Monday, 29 May 2017

A Bevvy of Bags and a Book Cover

Over the bank holiday weekend I have been doing some simple bag sewing and making more quick projects for myself and for others. It has been great fun using firm cottons instead of jerseys and sheers. I have been indulging myself making some of the projects in my Cath Kidston Sewing Book that I was given for Mother's Day.

This all started because the Bible my son was given by his junior church group started to fall apart. It is a nice book but I think it was made as a gift for children rather than being made to be used by children. The binding was split and falling apart and it wasn't going to be long before all of the pages fell out completely.

The first task was to put the book back together with packing tape. A few strong lengths of tape later and the book was back in one piece, but it looked terrible!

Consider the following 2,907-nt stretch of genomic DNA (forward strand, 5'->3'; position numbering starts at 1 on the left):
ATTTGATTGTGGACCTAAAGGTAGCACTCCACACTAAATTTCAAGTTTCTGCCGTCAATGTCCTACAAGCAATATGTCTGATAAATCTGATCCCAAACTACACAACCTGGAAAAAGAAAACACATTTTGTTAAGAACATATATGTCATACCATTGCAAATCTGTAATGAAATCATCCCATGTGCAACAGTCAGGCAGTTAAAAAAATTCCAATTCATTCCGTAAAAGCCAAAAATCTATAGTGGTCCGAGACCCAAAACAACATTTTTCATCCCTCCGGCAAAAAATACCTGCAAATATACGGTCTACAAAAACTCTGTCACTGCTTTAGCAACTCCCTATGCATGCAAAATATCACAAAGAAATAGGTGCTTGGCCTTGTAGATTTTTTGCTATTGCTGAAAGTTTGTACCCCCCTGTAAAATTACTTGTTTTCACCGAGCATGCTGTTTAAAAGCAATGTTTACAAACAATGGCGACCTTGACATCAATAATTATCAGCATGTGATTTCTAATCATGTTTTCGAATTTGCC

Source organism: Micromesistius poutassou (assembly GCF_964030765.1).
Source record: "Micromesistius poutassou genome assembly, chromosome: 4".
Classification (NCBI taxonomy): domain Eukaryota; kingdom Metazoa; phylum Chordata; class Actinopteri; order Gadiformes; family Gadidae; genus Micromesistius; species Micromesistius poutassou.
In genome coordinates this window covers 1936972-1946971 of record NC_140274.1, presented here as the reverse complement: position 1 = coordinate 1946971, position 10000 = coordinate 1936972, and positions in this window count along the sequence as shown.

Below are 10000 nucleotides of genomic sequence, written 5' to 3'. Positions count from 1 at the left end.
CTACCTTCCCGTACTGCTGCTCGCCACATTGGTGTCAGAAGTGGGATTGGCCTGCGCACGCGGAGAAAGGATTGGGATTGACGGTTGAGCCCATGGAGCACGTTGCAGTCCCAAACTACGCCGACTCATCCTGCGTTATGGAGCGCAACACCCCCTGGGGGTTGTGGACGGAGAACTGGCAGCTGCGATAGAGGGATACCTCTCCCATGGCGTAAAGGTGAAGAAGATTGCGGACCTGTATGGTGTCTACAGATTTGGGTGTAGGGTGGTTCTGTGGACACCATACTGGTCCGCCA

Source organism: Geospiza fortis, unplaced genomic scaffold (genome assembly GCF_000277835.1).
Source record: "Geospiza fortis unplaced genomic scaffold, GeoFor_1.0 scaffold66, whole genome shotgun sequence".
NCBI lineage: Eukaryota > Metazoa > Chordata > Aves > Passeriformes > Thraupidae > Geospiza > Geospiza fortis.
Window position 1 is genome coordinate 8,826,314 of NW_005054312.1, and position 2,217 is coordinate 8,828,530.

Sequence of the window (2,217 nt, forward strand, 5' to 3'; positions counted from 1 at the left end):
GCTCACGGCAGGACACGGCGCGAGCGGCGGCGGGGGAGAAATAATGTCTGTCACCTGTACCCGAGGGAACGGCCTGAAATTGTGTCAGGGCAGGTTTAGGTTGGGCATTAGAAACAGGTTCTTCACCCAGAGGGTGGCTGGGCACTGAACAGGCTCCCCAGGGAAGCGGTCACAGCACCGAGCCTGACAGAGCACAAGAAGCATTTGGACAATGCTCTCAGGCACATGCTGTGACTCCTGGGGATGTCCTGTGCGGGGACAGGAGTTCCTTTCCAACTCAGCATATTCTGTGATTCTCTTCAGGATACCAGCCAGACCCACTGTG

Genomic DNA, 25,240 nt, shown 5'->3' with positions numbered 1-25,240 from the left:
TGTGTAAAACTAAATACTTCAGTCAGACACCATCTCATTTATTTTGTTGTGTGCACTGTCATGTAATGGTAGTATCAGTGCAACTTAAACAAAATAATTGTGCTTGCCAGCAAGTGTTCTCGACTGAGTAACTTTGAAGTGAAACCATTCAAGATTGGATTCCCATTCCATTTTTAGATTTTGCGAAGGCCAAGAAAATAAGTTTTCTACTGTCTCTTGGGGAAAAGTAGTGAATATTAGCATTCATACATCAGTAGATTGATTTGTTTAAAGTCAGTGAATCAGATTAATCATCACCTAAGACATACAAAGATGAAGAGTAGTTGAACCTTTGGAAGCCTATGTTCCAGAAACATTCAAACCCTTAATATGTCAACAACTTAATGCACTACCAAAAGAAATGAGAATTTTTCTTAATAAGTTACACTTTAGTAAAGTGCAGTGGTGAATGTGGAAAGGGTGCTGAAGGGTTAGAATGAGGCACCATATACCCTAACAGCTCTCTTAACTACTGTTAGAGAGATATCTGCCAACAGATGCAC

Cath Kidston has instructions in her Sewing Book for a fabric book cover. Using an off-cut from some pirate curtains I cut out the rectangles according to her instructions. She gives all of the dimensions and seam allowances so that the cover will fit the book snugly. I particularly like the pocket inside the front cover for keeping useful notes and bits and pieces.

I use a length of ribbon to make a bookmark, which I stitched to the cover at the top of the spine. One of the features of Cath Kidston's book that I really like is that it has two ribbon bookmarks. I think that I might add a second bookmark to this cover, it is so useful to be able to keep track of two places in a book at the same time.